Will Martin’s racist father, Kevin, hates Native Americans and wants to keep them off his property, never mind that part of the ranch land is sacred ground for the Sioux. When they request access for prayer, Kevin refuses—but Will doesn’t share his father’s views. Ever since he first saw Takoda Red Bird during one of the Sioux sacred ceremonies, Will has been fascinated. He grants the tribe access.
Takoda defies Kevin on a regular basis. He often sneaks to the sacred site on the rancher’s land for prayer and knows Will has seen him there. When, out of spite, Kevin places the land up for auction, Takoda knows it is time for action and bands together with Will to stop the sale.
In the fight that follows, Will gets more than he expected. He starts out helping the tribe preserve their identity… and ends up finding his own.
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When Will opened his eyes again, movement caught his eye. A lone man sat cross-legged on the ground, gently swaying back and forth. He didn’t seem to be wearing a shirt, his skin almost providing a type of camouflage against the red-brown land. Slowly, Will led Midnight down the far side of the rise, closer to where the man sat. As he approached and dismounted, the man’s posture stiffened, but he made no move to get up.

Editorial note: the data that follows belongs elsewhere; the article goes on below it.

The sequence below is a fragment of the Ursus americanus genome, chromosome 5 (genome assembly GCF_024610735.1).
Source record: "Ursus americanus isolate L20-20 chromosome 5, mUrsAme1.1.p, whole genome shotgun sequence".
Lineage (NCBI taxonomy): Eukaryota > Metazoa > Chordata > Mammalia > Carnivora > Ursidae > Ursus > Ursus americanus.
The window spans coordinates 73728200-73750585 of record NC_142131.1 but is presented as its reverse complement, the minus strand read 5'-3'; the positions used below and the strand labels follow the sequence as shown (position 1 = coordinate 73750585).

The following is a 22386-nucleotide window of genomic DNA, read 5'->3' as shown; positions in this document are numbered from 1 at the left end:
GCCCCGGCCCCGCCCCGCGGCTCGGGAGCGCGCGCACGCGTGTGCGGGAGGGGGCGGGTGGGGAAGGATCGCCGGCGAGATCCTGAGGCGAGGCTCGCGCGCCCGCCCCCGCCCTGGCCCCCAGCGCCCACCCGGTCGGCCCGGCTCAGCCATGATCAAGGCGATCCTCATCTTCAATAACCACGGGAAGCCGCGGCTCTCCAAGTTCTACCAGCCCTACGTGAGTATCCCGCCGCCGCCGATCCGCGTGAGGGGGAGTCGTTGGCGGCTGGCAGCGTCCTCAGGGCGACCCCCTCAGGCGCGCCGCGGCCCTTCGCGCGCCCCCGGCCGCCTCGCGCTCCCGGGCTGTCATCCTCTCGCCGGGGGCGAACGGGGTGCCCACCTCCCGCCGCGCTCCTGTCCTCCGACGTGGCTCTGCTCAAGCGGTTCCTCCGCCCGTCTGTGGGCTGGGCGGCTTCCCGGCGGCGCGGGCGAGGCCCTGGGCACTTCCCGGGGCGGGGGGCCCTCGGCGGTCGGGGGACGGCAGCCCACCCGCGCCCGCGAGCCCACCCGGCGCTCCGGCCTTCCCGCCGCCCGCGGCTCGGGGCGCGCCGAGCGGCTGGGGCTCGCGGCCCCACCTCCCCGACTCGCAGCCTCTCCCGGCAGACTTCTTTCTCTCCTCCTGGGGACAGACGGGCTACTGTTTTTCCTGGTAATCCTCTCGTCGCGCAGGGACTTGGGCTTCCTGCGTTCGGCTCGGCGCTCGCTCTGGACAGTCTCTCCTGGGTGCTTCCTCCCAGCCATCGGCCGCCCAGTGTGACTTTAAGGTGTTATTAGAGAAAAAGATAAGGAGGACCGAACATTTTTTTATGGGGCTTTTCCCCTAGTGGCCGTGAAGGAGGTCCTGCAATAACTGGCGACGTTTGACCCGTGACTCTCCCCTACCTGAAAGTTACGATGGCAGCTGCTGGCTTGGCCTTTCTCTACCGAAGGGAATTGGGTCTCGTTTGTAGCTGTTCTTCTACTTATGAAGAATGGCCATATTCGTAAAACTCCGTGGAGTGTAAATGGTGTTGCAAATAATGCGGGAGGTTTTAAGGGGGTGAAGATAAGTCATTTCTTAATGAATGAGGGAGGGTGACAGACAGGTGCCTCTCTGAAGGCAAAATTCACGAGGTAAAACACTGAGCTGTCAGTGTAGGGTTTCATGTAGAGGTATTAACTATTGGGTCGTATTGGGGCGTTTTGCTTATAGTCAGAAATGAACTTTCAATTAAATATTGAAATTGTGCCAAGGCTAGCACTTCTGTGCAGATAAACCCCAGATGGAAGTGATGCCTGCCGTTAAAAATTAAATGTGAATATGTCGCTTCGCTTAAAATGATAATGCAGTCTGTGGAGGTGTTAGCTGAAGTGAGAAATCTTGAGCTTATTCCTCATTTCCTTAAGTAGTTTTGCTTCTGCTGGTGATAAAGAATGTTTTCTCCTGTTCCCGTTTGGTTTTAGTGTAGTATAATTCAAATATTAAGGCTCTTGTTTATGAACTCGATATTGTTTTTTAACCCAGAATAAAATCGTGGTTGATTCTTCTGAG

“If you’re here to kick me off, you can just go about your business,” the man said in a deeply rich voice.
“Why would I do that? You aren’t hurting anything,” Will said. He didn’t come too close. “You might get trampled by the cattle if they wander this way, but that’s the only kicking anyone is going to do.”
The man opened his eyes, and Will stared into the deepest set of brown eyes he’d ever seen in his life.
“I know you, and I know this horse,” the man said, and he slowly unfolded his legs and stood up, tall and proud. “I saw this horse and probably you a long time ago.” He met Will’s gaze. “I was coming to say hello when your grandfather pulled you away.”
Will swallowed as his gaze traveled over the man’s body before quickly returning to his face. He didn’t want to be too obvious, but damned if this guy wasn’t some sort of god come down to earth. “I remember you,” Will said, his mind conjuring up the memory. “I was watching the ceremony when I was a kid, and I remember you on your horse, riding bareback. I wondered at the time if I could ride like that on Midnight here, but I never tried it.”